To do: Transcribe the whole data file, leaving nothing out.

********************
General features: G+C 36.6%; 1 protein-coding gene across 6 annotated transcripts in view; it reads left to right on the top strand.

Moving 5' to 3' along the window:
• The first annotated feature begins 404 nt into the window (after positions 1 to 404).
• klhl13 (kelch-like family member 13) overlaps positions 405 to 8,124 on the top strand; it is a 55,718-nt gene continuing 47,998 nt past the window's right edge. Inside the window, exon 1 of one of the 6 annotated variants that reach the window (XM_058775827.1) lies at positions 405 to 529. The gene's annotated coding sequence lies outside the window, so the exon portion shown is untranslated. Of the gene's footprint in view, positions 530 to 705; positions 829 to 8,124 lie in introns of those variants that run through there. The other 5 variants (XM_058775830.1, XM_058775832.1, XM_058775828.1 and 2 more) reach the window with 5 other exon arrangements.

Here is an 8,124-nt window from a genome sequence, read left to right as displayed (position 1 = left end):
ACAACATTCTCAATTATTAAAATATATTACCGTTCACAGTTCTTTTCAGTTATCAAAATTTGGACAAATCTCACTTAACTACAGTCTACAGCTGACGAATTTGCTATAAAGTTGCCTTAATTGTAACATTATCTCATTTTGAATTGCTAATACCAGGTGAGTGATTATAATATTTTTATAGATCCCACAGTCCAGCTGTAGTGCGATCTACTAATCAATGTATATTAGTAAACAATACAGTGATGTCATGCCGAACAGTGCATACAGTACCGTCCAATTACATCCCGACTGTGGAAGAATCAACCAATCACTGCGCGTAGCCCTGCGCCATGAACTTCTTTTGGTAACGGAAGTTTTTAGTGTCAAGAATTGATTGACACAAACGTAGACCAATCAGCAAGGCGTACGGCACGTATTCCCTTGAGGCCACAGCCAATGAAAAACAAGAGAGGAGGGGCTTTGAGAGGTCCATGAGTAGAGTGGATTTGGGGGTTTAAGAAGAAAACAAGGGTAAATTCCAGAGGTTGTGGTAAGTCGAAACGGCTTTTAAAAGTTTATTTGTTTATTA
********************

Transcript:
General features: G+C 36.6%; 1 protein-coding gene across 6 annotated transcripts in view; it reads left to right on the top strand.

Moving 5' to 3' along the window:
• The first annotated feature begins 404 nt into the window (after positions 1 to 404).
• klhl13 (kelch-like family member 13) overlaps positions 405 to 8,124 on the top strand; it is a 55,718-nt gene continuing 47,998 nt past the window's right edge. Inside the window, exon 1 of one of the 6 annotated variants that reach the window (XM_058775827.1) lies at positions 405 to 529. The gene's annotated coding sequence lies outside the window, so the exon portion shown is untranslated. Of the gene's footprint in view, positions 530 to 705; positions 829 to 8,124 lie in introns of those variants that run through there. The other 5 variants (XM_058775830.1, XM_058775832.1, XM_058775828.1 and 2 more) reach the window with 5 other exon arrangements.

Here is an 8,124-nt window from a genome sequence, read left to right as displayed (position 1 = left end):
ACAACATTCTCAATTATTAAAATATATTACCGTTCACAGTTCTTTTCAGTTATCAAAATTTGGACAAATCTCACTTAACTACAGTCTACAGCTGACGAATTTGCTATAAAGTTGCCTTAATTGTAACATTATCTCATTTTGAATTGCTAATACCAGGTGAGTGATTATAATATTTTTATAGATCCCACAGTCCAGCTGTAGTGCGATCTACTAATCAATGTATATTAGTAAACAATACAGTGATGTCATGCCGAACAGTGCATACAGTACCGTCCAATTACATCCCGACTGTGGAAGAATCAACCAATCACTGCGCGTAGCCCTGCGCCATGAACTTCTTTTGGTAACGGAAGTTTTTAGTGTCAAGAATTGATTGACACAAACGTAGACCAATCAGCAAGGCGTACGGCACGTATTCCCTTGAGGCCACAGCCAATGAAAAACAAGAGAGGAGGGGCTTTGAGAGGTCCATGAGTAGAGTGGATTTGGGGGTTTAAGAAGAAAACAAGGGTAAATTCCAGAGGTTGTGGTAAGTCGAAACGGCTTTTAAAAGTTTATTTGTTTATTA